properly-formulated product, ensures optimal epidermal turnover rates, a smoother complexion, and a more even skin tone. Each client’s skin will tolerate exfoliation differently. Some will need to begin by combining the exfoliant with moisturizer to allow skin to adjust before building up to regular, full-strength applications. Others will tolerate the exfoliation step from the first application and be able to jump into a daily exfoliation habit without the need for adjustments.
Step 3: Moisturize
For many clients, the use of a moisturizer is a soothing step in a skin care regimen, especially during dry, winter months when the skin feels significant relief upon its application. However, those with oily or acneic skin often discount moisturizer’s benefit for their skin type. What they are not considering is that oily skin produces more oil when it becomes dry. Therefore, a moisturizer’s function of preventing the evaporation of moisture from the outermost layer of skin and helping to draw moisture back into the stratum corneum is essential.
While moisturizers are a vital part of every skin care regimen, they also have the potential to cause allergic reactions due to their use of fragrance, parabens, and vitamin E – the three most common allergens likely to be found in a product. Therefore, it is essential to not only recommend a formulation that is appropriate for the client’s skin type and any skin conditions they have, but also one that does not include ingredients to which the individual has demonstrated a sensitivity.
Also, keep in mind that the moisturizer formulation that is best-suited for a client today might not be the product most appropriate for them in the future. Moisturizers should be reevaluated occasionally to ensure that they meet evolving skin needs. This especially applies to women who, as they approach menopause, often experience dramatic shifts in their skin such as the skin becoming dry after years as an oily or vice versa.
A rich, high-quality moisturizer has the potential to dramatically improve skin texture. These formulations tend to be heavier, which is why they are typically classified as nighttime moisturizers. As their name implies, these products should be applied before bed, with a lightweight formulation being used during the day. For those with dry skin, nighttime moisturizers may also be considered for use during the day.
Step 4: Protection
The final step in the four-step skin care regimen is the use of sunscreen products that protect the skin from the sun’s UVA and UVB rays. This is a necessary, morning-only step for all individuals, regardless of their skin tone, the season, and geography. Excess sun exposure is the primary environmental factor for skin aging. Photoaging damage due to sun exposure, is cumulative for clients who spend a good deal of time outdoors without adequate protection. These clients will likely see hyperpigmentation, fine lines, wrinkles, uneven skin tone, and significant texture shifts as they age. Much of this damage is due to the breakdown of collagen and elastin caused by ultraviolet radiation.
Beyond providing aesthetic protection from harmful ultraviolet rays, sunscreen also offers a degree of protection from skin cancer. Protection on these two fronts is only possible, however, when sunscreen of an adequate SPF is properly applied.
Look to products with an SPF of 30. Many products tout SPF 60 and beyond, but the minimal increase in protection makes these unnecessary. Consider that SPF 30 protects against 95 to 96 percent of ultraviolet rays. Between SPF 30 and SPF 60, there is only a 0.1 percent increase in protection.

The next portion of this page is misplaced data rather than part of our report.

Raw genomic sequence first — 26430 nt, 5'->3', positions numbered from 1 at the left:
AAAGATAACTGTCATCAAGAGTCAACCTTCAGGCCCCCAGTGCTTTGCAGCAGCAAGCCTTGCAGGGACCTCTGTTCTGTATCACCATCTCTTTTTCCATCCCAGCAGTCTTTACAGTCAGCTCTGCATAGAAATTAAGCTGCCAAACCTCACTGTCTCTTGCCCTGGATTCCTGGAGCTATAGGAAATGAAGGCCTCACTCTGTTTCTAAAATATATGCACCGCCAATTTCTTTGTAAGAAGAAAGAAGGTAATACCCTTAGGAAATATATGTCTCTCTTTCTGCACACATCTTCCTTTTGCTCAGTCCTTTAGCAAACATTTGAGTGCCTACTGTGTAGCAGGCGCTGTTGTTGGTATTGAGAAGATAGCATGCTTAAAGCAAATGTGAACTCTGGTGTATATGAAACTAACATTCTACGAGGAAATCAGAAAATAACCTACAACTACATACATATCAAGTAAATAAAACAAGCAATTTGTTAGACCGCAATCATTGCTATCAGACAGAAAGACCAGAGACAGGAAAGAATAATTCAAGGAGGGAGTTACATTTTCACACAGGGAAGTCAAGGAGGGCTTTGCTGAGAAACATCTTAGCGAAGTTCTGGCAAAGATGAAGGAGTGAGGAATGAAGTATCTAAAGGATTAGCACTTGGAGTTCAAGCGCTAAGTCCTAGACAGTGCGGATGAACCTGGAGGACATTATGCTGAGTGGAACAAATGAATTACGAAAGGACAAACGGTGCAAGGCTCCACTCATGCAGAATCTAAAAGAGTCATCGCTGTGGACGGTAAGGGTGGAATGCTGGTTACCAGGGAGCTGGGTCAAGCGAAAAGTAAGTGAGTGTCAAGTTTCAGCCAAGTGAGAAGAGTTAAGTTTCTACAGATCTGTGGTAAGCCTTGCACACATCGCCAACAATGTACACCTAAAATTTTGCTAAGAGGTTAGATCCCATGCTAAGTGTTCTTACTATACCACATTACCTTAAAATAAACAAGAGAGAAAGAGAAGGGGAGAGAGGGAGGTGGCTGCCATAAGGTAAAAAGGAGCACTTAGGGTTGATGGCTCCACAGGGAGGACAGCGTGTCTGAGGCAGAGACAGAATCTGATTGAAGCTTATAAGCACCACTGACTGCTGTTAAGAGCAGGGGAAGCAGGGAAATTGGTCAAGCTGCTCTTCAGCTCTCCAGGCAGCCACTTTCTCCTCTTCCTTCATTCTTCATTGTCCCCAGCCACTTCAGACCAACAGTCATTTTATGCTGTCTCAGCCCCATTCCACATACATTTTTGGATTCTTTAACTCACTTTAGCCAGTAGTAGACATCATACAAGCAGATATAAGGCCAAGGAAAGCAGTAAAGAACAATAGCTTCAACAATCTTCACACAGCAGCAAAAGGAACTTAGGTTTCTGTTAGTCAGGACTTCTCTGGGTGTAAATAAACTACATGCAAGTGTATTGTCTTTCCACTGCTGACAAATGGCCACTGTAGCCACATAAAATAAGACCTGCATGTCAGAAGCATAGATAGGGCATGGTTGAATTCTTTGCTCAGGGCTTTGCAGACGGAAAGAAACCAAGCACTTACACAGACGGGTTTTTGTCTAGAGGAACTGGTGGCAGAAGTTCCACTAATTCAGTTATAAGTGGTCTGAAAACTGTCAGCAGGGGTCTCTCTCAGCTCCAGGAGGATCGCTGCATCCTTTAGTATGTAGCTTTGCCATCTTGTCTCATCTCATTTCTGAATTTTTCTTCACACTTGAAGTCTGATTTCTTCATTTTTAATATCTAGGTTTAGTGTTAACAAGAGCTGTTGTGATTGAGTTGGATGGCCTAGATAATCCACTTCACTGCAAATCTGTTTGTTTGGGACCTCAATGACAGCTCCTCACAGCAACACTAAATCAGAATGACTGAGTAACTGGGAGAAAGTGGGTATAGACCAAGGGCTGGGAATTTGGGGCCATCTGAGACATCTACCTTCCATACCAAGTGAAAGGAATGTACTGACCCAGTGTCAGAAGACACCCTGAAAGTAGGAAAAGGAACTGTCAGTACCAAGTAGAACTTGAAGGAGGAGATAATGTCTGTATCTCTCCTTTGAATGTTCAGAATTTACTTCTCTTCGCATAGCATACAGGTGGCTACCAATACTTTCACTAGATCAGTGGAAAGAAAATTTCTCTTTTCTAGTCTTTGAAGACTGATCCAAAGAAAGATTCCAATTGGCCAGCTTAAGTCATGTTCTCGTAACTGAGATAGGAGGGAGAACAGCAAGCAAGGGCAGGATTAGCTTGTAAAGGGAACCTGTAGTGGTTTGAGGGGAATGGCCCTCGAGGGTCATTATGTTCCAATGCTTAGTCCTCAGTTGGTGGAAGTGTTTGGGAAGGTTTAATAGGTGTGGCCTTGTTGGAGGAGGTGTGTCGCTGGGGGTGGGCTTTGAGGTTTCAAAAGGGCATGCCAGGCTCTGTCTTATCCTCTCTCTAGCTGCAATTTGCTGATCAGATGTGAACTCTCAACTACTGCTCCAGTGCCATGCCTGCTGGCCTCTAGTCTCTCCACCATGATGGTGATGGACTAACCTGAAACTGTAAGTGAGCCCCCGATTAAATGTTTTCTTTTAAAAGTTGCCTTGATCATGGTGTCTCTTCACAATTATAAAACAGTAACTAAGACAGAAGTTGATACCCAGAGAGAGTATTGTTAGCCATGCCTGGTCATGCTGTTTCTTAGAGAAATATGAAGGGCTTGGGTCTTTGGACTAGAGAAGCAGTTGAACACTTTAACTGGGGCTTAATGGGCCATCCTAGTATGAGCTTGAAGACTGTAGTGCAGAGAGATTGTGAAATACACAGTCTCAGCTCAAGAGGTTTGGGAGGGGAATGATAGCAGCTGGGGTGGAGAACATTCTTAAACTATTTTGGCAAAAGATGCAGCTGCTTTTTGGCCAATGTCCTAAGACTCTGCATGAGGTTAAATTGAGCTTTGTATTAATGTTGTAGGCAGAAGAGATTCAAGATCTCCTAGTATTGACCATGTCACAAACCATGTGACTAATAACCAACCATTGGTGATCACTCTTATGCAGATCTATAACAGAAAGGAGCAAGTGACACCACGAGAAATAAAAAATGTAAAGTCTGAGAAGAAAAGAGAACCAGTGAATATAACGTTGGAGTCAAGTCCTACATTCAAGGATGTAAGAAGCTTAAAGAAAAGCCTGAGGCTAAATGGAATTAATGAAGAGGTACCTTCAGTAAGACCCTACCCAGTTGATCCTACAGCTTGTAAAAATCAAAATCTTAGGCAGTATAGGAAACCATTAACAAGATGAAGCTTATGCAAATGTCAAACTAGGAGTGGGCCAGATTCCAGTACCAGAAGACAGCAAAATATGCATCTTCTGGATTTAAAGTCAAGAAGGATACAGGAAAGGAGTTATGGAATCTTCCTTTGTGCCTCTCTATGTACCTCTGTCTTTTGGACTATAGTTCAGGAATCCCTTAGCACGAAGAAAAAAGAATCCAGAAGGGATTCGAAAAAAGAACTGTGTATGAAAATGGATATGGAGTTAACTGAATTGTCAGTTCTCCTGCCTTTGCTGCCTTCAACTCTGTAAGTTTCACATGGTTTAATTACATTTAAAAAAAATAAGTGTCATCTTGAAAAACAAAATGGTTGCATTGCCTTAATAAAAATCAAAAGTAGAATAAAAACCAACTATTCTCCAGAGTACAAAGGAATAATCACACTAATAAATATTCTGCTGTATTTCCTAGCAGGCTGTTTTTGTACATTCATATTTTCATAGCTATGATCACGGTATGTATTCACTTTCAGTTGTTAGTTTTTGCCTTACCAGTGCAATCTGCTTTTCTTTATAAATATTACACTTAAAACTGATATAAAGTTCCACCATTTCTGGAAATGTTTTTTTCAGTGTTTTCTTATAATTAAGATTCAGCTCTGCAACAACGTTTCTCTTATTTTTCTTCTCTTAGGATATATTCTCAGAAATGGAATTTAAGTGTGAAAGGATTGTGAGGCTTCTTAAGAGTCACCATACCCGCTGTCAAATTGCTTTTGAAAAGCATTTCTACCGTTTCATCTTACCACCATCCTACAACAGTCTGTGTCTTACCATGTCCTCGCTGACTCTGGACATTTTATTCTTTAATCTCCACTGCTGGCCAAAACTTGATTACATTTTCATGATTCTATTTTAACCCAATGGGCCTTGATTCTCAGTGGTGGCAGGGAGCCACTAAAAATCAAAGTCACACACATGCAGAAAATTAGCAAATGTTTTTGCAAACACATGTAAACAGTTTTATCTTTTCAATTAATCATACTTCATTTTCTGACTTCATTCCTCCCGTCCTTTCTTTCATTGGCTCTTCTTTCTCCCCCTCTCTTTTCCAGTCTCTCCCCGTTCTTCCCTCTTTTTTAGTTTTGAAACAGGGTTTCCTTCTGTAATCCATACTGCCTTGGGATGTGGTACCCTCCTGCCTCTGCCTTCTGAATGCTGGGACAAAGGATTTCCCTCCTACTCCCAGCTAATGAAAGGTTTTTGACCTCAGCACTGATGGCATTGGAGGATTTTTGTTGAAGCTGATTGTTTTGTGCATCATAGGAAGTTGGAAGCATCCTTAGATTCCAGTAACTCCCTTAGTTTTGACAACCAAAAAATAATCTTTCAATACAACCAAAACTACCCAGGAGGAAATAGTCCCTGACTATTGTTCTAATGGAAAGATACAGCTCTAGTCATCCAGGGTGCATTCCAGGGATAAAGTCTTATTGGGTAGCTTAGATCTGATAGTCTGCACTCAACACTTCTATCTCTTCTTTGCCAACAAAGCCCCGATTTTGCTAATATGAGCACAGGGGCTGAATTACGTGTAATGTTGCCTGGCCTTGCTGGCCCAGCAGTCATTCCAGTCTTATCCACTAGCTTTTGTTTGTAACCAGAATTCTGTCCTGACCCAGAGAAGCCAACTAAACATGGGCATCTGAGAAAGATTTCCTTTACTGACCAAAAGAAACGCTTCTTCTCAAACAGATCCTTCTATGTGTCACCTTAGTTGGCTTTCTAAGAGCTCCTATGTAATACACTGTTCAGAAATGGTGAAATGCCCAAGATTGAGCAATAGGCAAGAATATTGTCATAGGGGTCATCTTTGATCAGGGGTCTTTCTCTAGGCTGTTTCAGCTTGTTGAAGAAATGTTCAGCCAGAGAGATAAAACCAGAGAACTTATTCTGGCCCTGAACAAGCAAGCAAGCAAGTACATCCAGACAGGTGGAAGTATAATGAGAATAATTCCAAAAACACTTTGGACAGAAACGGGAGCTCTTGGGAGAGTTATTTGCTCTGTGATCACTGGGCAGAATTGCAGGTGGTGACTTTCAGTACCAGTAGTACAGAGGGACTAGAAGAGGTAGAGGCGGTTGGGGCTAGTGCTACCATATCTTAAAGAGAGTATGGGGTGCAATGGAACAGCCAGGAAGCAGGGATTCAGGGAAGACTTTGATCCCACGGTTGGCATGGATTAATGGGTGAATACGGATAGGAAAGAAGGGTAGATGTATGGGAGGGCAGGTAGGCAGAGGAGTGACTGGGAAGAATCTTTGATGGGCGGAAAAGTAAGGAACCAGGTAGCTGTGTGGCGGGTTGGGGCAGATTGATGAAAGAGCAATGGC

Most individuals are surprised to learn that they simply do not apply enough sunscreen to get the benefits promoted on the product label. For full-body coverage, as needed at the beach, at least an ounce of sunscreen should be used. This is an amount equivalent to a shot glass. However, on an average day, when sunscreen is applied to just the face and neck, an amount equivalent to a teaspoon should be utilized. Sunscreen does break down upon exposure to ultraviolet rays, which is why the message of “reapply, often” is so prevalent. Ultraviolet exposure can happen indoors, such as when sitting next to a window, and outdoors. Clients should take into consideration the environmental factors of their day when determining how often to reapply sunscreen.
While sunscreen should be applied after a moisturizer, many clients benefit from the use of a lightweight daytime moisturizer that offers sun protection. It is imperative that they utilize a separate sunscreen product to protect other exposed areas of the body.
By implementing a four-step skin care regimen consistently and properly, most clients will see a positive improvement in their skin within just a few weeks, with more noticeable improvements coming over the course of several months. When optimal improvement is achieved, clients will often need to be reminded of the importance of maintaining the regimen. For individuals who do not experience skin improvements through this regimen, it is necessary to take an inventory of other factors that may be impeding results. This may be the case in a client who smokes, tans, maintains an unhealthy diet, or fails to get enough sleep. Unfortunately, no skin care regimen is strong enough to overcome the impact of these habits.
While many clients assume they can do the four-step regimen themselves, and in many cases that is true, best results are achieved under the guidance of a skin care professional. As such, the client’s role of determining the most appropriate products for home use and modifying this assortment as needed is crucial. Conduct voracious research regarding the available products that fall under each step to ensure that, rather than settling for the line you know best, you offer a potentially disjointed product selection that will most certainly meet the needs of varied clientele.
Ahmed Abdullah, M.D., F.A.C.S., F.I.C.S. is author of the forthcoming book, Simple Skincare, Beautiful Skin: A Back-to-Basics Approach, CEO and founder of Lexli International, Inc., and formulator of the company’s Lexli® line of professional skin care products. A board-certified plastic/reconstructive surgeon and a leading aloe researcher, Abdullah travels the world, educating licensed professionals and consumers alike about the proper ways to utilize aloe in skin care applications, the essential steps to ensuring the skin’s basic needs are met, and setting the record straight on prevalent skin care myths. He regularly sees patients at his practices in Fargo, N.D. and Dubai, United Arab Emirates. www.lexli.com